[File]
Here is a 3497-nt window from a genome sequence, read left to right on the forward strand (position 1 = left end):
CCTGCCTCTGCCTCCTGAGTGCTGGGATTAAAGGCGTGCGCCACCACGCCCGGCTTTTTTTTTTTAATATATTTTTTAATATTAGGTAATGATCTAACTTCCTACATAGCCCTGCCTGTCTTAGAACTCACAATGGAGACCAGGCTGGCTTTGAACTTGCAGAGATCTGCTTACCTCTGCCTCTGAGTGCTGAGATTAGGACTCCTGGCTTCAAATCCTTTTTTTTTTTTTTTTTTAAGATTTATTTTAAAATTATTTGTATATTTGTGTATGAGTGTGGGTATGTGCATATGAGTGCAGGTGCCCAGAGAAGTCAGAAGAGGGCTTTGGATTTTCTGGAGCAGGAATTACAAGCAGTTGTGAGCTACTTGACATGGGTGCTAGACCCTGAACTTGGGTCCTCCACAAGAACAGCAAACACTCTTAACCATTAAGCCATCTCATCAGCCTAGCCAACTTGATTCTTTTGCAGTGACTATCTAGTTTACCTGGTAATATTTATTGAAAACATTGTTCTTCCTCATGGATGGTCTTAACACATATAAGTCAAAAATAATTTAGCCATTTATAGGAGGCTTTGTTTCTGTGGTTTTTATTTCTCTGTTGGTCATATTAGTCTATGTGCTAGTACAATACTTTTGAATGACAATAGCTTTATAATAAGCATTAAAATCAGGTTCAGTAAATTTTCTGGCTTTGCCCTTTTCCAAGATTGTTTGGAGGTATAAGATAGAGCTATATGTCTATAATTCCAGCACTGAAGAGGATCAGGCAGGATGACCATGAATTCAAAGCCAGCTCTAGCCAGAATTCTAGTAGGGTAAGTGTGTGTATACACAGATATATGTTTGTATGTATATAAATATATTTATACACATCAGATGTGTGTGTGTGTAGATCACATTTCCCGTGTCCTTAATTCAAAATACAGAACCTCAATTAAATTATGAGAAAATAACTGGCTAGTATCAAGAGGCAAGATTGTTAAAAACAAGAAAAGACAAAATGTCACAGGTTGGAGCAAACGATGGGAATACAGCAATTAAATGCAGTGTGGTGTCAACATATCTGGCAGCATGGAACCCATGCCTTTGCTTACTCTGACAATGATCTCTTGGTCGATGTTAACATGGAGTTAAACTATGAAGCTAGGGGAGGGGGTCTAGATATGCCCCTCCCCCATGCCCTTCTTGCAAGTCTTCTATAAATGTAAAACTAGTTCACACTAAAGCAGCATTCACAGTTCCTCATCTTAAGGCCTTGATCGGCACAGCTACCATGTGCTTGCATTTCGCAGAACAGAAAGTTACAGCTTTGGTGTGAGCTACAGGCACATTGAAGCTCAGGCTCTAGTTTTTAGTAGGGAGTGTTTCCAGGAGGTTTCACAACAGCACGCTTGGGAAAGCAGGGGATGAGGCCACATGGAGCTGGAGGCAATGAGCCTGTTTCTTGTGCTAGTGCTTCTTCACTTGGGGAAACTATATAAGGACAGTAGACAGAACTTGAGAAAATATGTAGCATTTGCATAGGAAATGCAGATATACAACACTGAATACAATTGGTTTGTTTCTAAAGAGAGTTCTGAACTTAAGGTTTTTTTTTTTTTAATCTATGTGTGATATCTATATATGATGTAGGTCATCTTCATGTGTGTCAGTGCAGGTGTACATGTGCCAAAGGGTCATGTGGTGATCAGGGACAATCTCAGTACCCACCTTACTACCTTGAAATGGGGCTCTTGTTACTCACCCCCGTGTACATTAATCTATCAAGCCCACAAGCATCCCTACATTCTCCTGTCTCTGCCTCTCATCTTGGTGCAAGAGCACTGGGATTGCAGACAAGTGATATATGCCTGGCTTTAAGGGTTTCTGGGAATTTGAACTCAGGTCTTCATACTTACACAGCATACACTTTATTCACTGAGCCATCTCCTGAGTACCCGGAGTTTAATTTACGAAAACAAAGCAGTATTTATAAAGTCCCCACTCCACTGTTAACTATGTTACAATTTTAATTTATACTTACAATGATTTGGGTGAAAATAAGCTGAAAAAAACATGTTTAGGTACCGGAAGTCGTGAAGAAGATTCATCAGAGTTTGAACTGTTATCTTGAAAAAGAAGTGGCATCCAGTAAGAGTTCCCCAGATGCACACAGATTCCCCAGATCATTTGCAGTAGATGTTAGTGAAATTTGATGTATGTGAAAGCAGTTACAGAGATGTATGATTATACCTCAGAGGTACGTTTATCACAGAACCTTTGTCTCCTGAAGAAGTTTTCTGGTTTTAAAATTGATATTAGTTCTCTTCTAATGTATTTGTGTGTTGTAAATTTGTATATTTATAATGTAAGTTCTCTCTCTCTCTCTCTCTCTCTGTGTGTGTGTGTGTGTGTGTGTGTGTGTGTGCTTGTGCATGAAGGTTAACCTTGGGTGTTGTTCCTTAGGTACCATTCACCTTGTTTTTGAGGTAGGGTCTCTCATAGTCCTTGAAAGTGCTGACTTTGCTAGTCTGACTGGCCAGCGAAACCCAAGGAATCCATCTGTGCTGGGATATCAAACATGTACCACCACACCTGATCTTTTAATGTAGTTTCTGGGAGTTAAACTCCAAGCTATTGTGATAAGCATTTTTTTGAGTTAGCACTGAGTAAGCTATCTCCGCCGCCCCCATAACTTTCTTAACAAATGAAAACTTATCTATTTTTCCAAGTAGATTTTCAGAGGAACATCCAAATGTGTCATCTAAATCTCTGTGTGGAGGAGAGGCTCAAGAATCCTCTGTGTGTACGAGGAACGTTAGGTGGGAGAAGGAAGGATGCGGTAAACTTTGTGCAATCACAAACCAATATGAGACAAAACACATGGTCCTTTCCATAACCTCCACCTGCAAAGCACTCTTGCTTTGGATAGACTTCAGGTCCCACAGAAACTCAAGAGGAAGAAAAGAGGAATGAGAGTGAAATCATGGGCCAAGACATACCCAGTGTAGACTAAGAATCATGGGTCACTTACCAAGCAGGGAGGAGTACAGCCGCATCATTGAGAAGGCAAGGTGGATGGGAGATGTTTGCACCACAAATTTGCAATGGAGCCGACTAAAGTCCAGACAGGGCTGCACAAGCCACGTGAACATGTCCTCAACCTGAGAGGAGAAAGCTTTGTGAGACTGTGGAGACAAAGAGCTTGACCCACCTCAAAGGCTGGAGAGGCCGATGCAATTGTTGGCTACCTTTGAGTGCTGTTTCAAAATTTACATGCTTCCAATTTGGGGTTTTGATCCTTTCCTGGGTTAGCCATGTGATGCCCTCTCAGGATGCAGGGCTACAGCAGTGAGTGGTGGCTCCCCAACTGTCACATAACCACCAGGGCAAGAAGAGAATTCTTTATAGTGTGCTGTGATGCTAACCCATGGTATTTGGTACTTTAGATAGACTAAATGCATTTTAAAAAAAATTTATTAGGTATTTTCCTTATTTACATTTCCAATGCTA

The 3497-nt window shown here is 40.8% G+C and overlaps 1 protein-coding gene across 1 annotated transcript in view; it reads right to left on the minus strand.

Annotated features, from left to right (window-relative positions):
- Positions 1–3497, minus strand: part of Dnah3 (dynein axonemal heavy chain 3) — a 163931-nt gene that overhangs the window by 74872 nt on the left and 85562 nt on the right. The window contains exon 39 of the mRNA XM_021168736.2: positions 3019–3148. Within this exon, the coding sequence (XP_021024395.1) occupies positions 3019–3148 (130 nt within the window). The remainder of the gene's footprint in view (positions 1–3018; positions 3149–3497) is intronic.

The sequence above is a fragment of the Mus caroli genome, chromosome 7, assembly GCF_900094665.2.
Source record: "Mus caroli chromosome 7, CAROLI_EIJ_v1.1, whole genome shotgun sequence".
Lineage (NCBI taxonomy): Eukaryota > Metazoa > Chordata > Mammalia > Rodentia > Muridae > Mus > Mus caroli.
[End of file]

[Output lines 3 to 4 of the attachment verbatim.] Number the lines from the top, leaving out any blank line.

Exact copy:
The 3497-nt window shown here is 40.8% G+C and overlaps 1 protein-coding gene across 1 annotated transcript in view; it reads right to left on the minus strand.

Annotated features, from left to right (window-relative positions):